By Shimmy Blum
As the dangers of our volatile world hit Jewish community after Jewish community, Agudath Israel of America’s Yeshiva Services Division hosted a special webinar on Tuesday, tackling the issue of security for our community’s schools and shuls.
The two hour webinar was exceptionally comprehensive and interactive. The safety of children and mispallelim are any leader’s number one priority. Approximately 150 representatives of schools and shuls across America participated in the webinar. They were from communities in all regions of the country, representing the cross section of Orthodox Jewry. Rabbi Chaim Dovid Zwiebel, executive vice president of Agudath Israel of America, welcomed the participants. He explained that the large and diverse participation proved that our institutions increasingly recognize the importance of security and are prepared to take the necessary steps for improvement.
Mr. Richard Altabe, headmaster at Yeshiva Shaare Torah in Brooklyn, elaborated upon the recent highly publicized incident at the school, where the security guard confronted a disturbed individual who entered the building and refused to leave. Mr. Altabe stressed the importance of every school maintaining a vigilant mindset, and taking steps in advance to protect their facilities. “It can happen to anyone and it is your responsibility to protect students,” he implored.
Our schools are symbolized by sweet voices of happy children learning and playing. Nevertheless, a school can turn into a horror scene in a moment, Heaven forbid, as tragically, we saw in the Sandy Hook incident and others.
Specialists with the NYPD Counterterrorism Bureau’s SHIELD Unit delivered a fascinating presentation detailing the scenarios that can take place during an active shooter or other criminal or terrorist event at a school. They elaborated upon the pointers that staff must look out for during any suspicious incident, and how they should decide what steps to take. They explained that an active shooter incident typically lasts between six to eleven minutes. Therefore, every second counts; every move can save lives.
The officers stressed a range of steps that every school should take to protect its inhabitants. They include familiarizing themselves with the facilities, establishing safe zones wherever possible, and training staff members in their proper roles and the crucial dos-and-don’ts in the event of an emergency. One particularly important step is to hold safety drills on a regular basis so that staff and students can practice the proper response to such scenarios, just as schools commonly hold fire drills.
Timely Assessments Pay Off
Despite the dangers that we’re all aware of, the presenters stressed that administrators and principals should not panic, but rather take the most rational and effective steps to increase security.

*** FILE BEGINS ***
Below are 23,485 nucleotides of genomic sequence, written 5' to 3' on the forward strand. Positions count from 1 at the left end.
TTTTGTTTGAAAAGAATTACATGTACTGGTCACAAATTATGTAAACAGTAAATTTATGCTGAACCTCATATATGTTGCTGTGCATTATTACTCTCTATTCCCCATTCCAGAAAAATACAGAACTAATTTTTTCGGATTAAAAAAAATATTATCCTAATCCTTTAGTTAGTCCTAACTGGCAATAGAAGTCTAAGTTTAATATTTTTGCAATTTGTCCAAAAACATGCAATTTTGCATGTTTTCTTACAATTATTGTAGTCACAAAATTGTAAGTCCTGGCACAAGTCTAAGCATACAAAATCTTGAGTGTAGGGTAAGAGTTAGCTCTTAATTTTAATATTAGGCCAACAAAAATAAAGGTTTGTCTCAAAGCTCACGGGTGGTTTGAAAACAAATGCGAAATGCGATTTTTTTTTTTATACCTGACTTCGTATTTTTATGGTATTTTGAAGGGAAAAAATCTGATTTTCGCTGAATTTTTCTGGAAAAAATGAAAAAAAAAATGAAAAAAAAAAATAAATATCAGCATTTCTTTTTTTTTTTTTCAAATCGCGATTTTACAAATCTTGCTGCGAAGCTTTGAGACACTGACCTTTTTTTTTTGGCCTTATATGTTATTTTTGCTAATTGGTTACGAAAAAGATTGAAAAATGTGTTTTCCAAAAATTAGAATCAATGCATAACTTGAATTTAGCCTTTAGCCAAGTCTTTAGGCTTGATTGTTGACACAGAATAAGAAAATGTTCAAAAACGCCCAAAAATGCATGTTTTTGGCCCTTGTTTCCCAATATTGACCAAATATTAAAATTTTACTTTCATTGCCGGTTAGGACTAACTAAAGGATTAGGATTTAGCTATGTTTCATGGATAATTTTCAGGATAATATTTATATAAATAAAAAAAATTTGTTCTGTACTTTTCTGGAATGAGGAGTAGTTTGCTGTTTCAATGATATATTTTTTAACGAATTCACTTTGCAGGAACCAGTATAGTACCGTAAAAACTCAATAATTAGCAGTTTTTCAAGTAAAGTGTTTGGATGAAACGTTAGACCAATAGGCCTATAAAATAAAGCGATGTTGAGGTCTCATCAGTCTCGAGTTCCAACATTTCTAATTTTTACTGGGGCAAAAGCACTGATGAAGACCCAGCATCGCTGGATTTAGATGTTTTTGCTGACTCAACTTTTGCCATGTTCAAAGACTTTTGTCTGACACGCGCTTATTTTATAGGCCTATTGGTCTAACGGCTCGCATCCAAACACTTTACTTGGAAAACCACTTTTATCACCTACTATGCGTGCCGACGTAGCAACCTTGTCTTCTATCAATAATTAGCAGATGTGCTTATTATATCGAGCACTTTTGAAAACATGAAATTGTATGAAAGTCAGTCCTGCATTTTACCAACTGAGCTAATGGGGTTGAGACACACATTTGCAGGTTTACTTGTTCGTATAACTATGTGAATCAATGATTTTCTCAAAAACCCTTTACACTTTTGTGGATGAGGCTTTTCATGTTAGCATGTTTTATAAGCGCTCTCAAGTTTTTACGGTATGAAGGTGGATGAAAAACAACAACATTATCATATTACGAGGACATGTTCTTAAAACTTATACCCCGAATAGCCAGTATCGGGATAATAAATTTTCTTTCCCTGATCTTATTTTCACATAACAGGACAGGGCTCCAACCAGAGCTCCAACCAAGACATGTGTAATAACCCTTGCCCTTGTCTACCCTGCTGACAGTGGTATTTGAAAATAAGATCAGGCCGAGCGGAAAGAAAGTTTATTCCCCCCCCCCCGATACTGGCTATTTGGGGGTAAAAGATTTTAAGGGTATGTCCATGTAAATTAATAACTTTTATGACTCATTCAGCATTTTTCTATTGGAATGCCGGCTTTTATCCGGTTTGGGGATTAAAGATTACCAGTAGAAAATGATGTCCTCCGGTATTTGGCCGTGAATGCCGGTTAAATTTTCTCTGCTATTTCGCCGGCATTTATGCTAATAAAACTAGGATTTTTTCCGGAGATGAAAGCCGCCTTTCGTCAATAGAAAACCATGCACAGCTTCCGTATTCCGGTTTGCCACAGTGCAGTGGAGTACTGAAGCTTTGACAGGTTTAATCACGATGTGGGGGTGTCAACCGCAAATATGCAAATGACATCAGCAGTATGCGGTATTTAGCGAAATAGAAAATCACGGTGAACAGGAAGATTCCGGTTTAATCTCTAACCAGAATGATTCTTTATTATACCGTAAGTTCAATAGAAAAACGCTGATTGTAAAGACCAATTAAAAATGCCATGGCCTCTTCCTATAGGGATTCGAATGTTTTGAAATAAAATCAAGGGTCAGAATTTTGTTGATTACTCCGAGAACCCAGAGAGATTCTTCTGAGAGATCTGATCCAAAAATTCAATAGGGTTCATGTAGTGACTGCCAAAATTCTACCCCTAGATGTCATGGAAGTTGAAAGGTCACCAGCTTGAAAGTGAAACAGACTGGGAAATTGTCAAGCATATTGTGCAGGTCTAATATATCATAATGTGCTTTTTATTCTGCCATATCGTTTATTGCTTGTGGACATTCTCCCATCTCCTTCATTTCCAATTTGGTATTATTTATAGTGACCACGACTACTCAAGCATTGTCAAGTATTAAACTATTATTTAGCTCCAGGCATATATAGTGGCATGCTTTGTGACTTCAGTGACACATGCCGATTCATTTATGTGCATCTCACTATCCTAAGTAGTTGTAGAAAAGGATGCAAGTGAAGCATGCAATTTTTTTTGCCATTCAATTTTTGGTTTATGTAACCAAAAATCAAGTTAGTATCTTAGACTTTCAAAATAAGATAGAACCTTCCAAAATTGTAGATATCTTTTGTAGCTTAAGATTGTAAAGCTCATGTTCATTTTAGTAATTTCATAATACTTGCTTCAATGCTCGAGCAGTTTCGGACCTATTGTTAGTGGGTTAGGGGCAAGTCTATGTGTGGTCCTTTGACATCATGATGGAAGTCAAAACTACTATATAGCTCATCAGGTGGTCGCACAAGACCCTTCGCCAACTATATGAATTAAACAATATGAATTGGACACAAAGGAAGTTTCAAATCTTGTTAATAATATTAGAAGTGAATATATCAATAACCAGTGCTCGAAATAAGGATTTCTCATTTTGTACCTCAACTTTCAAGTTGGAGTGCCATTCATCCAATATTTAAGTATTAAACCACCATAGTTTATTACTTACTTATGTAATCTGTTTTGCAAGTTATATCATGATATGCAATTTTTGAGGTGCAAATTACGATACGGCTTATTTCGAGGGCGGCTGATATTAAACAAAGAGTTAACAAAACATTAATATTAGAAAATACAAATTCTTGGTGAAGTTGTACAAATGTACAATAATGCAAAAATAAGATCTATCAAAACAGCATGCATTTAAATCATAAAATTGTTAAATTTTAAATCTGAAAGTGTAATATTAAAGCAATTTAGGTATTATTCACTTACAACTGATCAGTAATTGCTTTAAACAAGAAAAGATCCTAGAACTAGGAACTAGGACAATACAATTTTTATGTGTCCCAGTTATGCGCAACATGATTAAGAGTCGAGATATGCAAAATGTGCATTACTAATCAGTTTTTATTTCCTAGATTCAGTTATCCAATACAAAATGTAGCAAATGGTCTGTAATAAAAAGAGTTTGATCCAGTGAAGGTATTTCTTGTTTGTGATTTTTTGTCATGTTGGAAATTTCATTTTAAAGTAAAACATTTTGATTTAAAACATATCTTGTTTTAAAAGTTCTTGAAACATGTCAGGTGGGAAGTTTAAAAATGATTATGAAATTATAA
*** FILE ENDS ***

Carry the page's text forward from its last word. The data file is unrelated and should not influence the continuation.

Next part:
Dov Horwitz, director of downstate operations for the New York State Division of Homeland Security and Emergency Services, discussed the appropriate steps for individual institutions to commission a professional vulnerability assessment of their facilities. He related how one school administrator he worked with held his position for over a decade, but admitted that he was unaware that a particular room existed in the school!
Professional vulnerability assessors can identify each institution’s strengths and weaknesses, and recommend the most effective steps to improve security. These professionals can help schools properly prioritize specific security enhancements, instead of reflexively implementing the most commonly known ones.
The 2015 Nonprofit Security Grant
The final presenter was David Pollock, associate executive director and director of government relations and security, for the Jewish Community Relations Council of New York. Mr. Pollock discussed the federal 2015 Nonprofit Security Grant Program.
The program offers security grants to private schools and other nonprofit institutions that are determined to be at a particularly high risk. Congress recently passed a measure that contains $13 million in funding for this program nationally, for this year. Mr. Pollock explained that the first step necessary for an institution to obtain funding through the program is to commission a professional vulnerability assessment, which schools and shuls interested in applying for the grant should be working on now.
“It is extremely important that we, as a community, continue to maintain a heightened awareness of the dangers we face, ” said Mrs. Deborah Zachai, Agudath Israel’s director of education affairs and organizer of the event. We are hopeful that our webinar helped the mosdos around the country gain a greater awareness of those dangers and the steps to take to prepare for any threat or worse, Chas V’Shalom. Even as we make every hishtadlus in this area, we daven that Hashem offer us the Heavenly protection we need at every moment.”